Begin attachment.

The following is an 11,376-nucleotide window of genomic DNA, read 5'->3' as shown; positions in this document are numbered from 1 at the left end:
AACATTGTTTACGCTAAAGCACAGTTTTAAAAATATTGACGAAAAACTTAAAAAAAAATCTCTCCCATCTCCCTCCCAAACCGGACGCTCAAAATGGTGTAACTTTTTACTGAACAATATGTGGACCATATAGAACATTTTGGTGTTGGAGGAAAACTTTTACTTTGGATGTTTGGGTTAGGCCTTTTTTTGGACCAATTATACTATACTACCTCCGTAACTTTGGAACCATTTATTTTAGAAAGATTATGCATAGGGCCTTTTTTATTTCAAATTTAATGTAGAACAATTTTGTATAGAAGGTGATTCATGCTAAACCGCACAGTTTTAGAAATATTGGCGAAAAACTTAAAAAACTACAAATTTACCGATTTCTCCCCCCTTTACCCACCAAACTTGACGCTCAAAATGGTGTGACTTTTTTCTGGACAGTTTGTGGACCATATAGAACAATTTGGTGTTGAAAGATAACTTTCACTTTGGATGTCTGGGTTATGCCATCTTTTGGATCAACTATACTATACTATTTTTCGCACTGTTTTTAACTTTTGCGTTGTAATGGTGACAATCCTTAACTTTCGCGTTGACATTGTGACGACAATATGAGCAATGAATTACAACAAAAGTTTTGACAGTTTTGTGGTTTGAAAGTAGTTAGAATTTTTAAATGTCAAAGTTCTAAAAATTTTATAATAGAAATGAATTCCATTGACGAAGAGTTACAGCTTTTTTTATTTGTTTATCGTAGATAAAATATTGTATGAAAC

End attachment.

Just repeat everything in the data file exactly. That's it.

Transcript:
The following is an 11,376-nucleotide window of genomic DNA, read 5'->3' as shown; positions in this document are numbered from 1 at the left end:
AACATTGTTTACGCTAAAGCACAGTTTTAAAAATATTGACGAAAAACTTAAAAAAAAATCTCTCCCATCTCCCTCCCAAACCGGACGCTCAAAATGGTGTAACTTTTTACTGAACAATATGTGGACCATATAGAACATTTTGGTGTTGGAGGAAAACTTTTACTTTGGATGTTTGGGTTAGGCCTTTTTTTGGACCAATTATACTATACTACCTCCGTAACTTTGGAACCATTTATTTTAGAAAGATTATGCATAGGGCCTTTTTTATTTCAAATTTAATGTAGAACAATTTTGTATAGAAGGTGATTCATGCTAAACCGCACAGTTTTAGAAATATTGGCGAAAAACTTAAAAAACTACAAATTTACCGATTTCTCCCCCCTTTACCCACCAAACTTGACGCTCAAAATGGTGTGACTTTTTTCTGGACAGTTTGTGGACCATATAGAACAATTTGGTGTTGAAAGATAACTTTCACTTTGGATGTCTGGGTTATGCCATCTTTTGGATCAACTATACTATACTATTTTTCGCACTGTTTTTAACTTTTGCGTTGTAATGGTGACAATCCTTAACTTTCGCGTTGACATTGTGACGACAATATGAGCAATGAATTACAACAAAAGTTTTGACAGTTTTGTGGTTTGAAAGTAGTTAGAATTTTTAAATGTCAAAGTTCTAAAAATTTTATAATAGAAATGAATTCCATTGACGAAGAGTTACAGCTTTTTTTATTTGTTTATCGTAGATAAAATATTGTATGAAAC